Paul's Third Epistle To Timothy
Paul an apostle of Jesus Christ, to Timothy, Associate Youth Minister of the church at Ephesus.
I besought thee to abide still in Ephesus, when I went to the Macedonian workshop, that thou mightest share thy dynamic motivational personality with the keen teens. I exhort therefore, that, first of all, candlelight devotionals be held for all cell groups. Meditate upon new schemes to keep them stirred up and on fire, give thyself wholly to them, lest the aged men and women teach them to be sober-minded.
But watch out for them in all things. Do the work of a recreational director, plan a social calendar, entertain at hootenanies, chauffeur to amusement parks, referee ball games, make full proof of thy ministry. For bodily exercise produceth firm believers.
These things write I unto thee, hoping to come unto thee shortly: but if I tarry long, that thou mayest know how thou oughtest to behave thyself in the fieldhouse of God, the backboard and track of progress.
Let no man despise thy youth rallies: but be thou an example of the latest fad, in hugs, in applause, in altar calls, in neo-charismatic spirituality, in cliches. Do thy diligence to schedule Hymeneus and Philetus for next year.
Study to show thyself an intellectual. But progress beyond the things which thou hast learned and hast been assured of, knowing the rigid traditionalists from whom thou hast learned them. Let the elders that rule be told they have no authority, especially over you.
I charge thee therefore before God, and the Lord Jesus Christ, preach self-image psychology: relate, placate, and motivate with all values, clarification and counseling. Use vague speech, that cannot be pinned down, that he that is of the contrary part may look foolish, having no charges that you cannot later deny. These things suggest and present as all personal opinion so that anyone who disagrees may be ignored.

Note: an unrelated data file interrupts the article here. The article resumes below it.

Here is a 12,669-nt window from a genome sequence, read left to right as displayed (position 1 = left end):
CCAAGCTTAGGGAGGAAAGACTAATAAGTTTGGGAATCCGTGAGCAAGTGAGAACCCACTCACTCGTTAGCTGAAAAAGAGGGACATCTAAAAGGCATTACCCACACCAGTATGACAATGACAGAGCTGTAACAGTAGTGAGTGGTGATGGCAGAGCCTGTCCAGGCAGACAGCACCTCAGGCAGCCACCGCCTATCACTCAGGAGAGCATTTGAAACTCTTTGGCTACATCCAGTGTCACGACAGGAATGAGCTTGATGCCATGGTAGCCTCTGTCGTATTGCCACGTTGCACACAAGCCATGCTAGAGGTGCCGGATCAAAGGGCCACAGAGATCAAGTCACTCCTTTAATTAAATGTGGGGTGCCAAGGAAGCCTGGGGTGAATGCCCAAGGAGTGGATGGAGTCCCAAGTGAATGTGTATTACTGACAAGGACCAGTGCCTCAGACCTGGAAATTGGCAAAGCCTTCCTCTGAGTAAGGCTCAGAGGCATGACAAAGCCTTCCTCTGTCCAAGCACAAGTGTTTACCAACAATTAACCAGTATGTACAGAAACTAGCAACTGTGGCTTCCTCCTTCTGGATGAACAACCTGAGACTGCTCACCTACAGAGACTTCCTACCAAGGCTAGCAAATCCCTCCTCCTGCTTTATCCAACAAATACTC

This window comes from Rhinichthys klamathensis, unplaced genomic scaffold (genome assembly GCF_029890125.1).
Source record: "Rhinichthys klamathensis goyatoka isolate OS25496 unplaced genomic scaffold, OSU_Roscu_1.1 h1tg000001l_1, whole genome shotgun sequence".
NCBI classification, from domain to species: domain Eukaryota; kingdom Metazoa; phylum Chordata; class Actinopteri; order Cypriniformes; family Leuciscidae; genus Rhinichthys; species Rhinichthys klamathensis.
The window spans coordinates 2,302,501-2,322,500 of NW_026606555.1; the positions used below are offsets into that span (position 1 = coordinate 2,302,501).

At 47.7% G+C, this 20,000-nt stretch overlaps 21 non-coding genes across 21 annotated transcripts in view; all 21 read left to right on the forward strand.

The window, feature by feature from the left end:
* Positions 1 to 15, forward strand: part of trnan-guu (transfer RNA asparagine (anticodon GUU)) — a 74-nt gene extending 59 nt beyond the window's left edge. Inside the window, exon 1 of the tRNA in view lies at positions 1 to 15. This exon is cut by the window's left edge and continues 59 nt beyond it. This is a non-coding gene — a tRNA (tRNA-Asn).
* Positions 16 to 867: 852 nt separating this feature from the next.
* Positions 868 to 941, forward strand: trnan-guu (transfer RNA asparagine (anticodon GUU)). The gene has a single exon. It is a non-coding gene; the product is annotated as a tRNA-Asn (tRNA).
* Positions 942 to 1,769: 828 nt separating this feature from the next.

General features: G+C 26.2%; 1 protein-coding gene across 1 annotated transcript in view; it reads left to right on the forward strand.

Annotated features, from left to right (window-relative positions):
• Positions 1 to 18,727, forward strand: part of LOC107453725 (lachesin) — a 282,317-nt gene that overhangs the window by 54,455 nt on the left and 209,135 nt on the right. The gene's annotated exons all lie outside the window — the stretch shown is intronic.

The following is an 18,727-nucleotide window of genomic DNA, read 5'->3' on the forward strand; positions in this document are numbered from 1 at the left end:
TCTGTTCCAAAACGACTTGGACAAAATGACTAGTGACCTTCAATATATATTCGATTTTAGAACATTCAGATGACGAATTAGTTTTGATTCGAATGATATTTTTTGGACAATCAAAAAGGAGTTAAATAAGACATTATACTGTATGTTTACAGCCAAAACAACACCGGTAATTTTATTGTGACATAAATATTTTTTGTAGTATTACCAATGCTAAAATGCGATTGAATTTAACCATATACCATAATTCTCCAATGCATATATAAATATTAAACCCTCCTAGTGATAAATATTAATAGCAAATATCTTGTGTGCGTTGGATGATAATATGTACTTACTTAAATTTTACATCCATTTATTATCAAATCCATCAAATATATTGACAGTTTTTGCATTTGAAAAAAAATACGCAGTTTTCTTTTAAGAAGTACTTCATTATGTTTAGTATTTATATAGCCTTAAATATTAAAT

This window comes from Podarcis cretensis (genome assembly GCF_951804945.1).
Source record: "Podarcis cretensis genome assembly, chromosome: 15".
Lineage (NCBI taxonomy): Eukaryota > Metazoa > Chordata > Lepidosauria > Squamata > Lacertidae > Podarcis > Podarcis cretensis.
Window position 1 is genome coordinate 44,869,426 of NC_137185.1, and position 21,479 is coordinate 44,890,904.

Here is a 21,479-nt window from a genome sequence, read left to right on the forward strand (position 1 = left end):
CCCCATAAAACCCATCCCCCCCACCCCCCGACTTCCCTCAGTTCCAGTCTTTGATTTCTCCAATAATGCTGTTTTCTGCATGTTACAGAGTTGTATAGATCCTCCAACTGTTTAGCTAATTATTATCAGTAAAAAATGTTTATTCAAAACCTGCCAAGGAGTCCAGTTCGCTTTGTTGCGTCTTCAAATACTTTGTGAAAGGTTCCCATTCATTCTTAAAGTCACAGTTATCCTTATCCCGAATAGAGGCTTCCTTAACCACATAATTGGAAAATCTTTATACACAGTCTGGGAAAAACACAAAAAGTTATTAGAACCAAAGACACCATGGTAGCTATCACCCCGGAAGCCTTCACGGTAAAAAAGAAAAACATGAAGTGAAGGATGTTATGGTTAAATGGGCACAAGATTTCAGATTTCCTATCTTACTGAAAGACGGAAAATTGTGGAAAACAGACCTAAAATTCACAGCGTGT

Hold back the faithful word, which you were taught, that you may be able by new doctrines both to find and fill felt-needs. For there are many dynamic speakers and misunderstood thinkers, especially they of the circumcision, whose mouths must be given a wider hearing. A man that is a heretic to the old brethren, after the first and second brotherhood backlash, take a caravan of children a hundred miles to hear. Lay hands suddenly on anyone who seems to be an "anti"; keep thyself popular.
O Timothy, keep that which unknowing parents have committed to thy trust, avoiding doctrinal issues and oppositions of knuckleheads, so called.
(I’ve lost track of who wrote this and am therefore unable to give credit to whom credit is due. However I think it to be what Paul might have written had he been conforming to conditions in the church today. Now read his two letters to Timothy in the New Testament and see what he really wrote by the Holy Spirit. —E.R. Hall, Jr.)